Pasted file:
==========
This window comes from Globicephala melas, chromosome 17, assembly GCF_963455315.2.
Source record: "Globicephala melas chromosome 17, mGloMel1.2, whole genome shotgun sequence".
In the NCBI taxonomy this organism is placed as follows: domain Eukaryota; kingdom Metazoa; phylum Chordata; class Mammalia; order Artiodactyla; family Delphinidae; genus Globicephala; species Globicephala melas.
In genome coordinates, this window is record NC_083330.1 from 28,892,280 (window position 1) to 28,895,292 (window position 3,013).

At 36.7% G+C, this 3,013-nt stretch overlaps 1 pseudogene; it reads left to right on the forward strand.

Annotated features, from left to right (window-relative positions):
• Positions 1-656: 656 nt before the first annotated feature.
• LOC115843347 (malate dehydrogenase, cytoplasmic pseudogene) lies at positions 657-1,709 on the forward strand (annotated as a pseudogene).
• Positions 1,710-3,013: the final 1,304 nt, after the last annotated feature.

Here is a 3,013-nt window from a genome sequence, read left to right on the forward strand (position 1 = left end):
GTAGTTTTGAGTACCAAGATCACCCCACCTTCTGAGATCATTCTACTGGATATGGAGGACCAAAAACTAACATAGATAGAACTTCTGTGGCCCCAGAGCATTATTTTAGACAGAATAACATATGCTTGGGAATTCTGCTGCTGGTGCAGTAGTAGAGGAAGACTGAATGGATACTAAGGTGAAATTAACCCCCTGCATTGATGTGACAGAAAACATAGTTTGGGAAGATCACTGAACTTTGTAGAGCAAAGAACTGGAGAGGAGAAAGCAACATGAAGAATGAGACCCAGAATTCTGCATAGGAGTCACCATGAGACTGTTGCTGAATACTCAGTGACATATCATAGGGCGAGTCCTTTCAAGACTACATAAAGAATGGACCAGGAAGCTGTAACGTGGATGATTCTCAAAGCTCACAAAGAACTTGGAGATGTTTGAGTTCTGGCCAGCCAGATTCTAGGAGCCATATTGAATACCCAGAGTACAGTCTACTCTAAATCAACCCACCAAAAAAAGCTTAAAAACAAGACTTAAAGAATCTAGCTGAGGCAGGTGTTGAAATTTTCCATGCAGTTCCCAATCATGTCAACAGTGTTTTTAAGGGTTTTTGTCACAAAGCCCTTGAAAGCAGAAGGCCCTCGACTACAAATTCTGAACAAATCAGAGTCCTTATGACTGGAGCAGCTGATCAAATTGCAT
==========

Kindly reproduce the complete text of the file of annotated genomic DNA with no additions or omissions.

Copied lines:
This window comes from Globicephala melas, chromosome 17, assembly GCF_963455315.2.
Source record: "Globicephala melas chromosome 17, mGloMel1.2, whole genome shotgun sequence".
In the NCBI taxonomy this organism is placed as follows: domain Eukaryota; kingdom Metazoa; phylum Chordata; class Mammalia; order Artiodactyla; family Delphinidae; genus Globicephala; species Globicephala melas.
In genome coordinates, this window is record NC_083330.1 from 28,892,280 (window position 1) to 28,895,292 (window position 3,013).

At 36.7% G+C, this 3,013-nt stretch overlaps 1 pseudogene; it reads left to right on the forward strand.

Annotated features, from left to right (window-relative positions):
• Positions 1-656: 656 nt before the first annotated feature.
• LOC115843347 (malate dehydrogenase, cytoplasmic pseudogene) lies at positions 657-1,709 on the forward strand (annotated as a pseudogene).
• Positions 1,710-3,013: the final 1,304 nt, after the last annotated feature.

Here is a 3,013-nt window from a genome sequence, read left to right on the forward strand (position 1 = left end):
GTAGTTTTGAGTACCAAGATCACCCCACCTTCTGAGATCATTCTACTGGATATGGAGGACCAAAAACTAACATAGATAGAACTTCTGTGGCCCCAGAGCATTATTTTAGACAGAATAACATATGCTTGGGAATTCTGCTGCTGGTGCAGTAGTAGAGGAAGACTGAATGGATACTAAGGTGAAATTAACCCCCTGCATTGATGTGACAGAAAACATAGTTTGGGAAGATCACTGAACTTTGTAGAGCAAAGAACTGGAGAGGAGAAAGCAACATGAAGAATGAGACCCAGAATTCTGCATAGGAGTCACCATGAGACTGTTGCTGAATACTCAGTGACATATCATAGGGCGAGTCCTTTCAAGACTACATAAAGAATGGACCAGGAAGCTGTAACGTGGATGATTCTCAAAGCTCACAAAGAACTTGGAGATGTTTGAGTTCTGGCCAGCCAGATTCTAGGAGCCATATTGAATACCCAGAGTACAGTCTACTCTAAATCAACCCACCAAAAAAAGCTTAAAAACAAGACTTAAAGAATCTAGCTGAGGCAGGTGTTGAAATTTTCCATGCAGTTCCCAATCATGTCAACAGTGTTTTTAAGGGTTTTTGTCACAAAGCCCTTGAAAGCAGAAGGCCCTCGACTACAAATTCTGAACAAATCAGAGTCCTTATGACTGGAGCAGCTGATCAAATTGCAT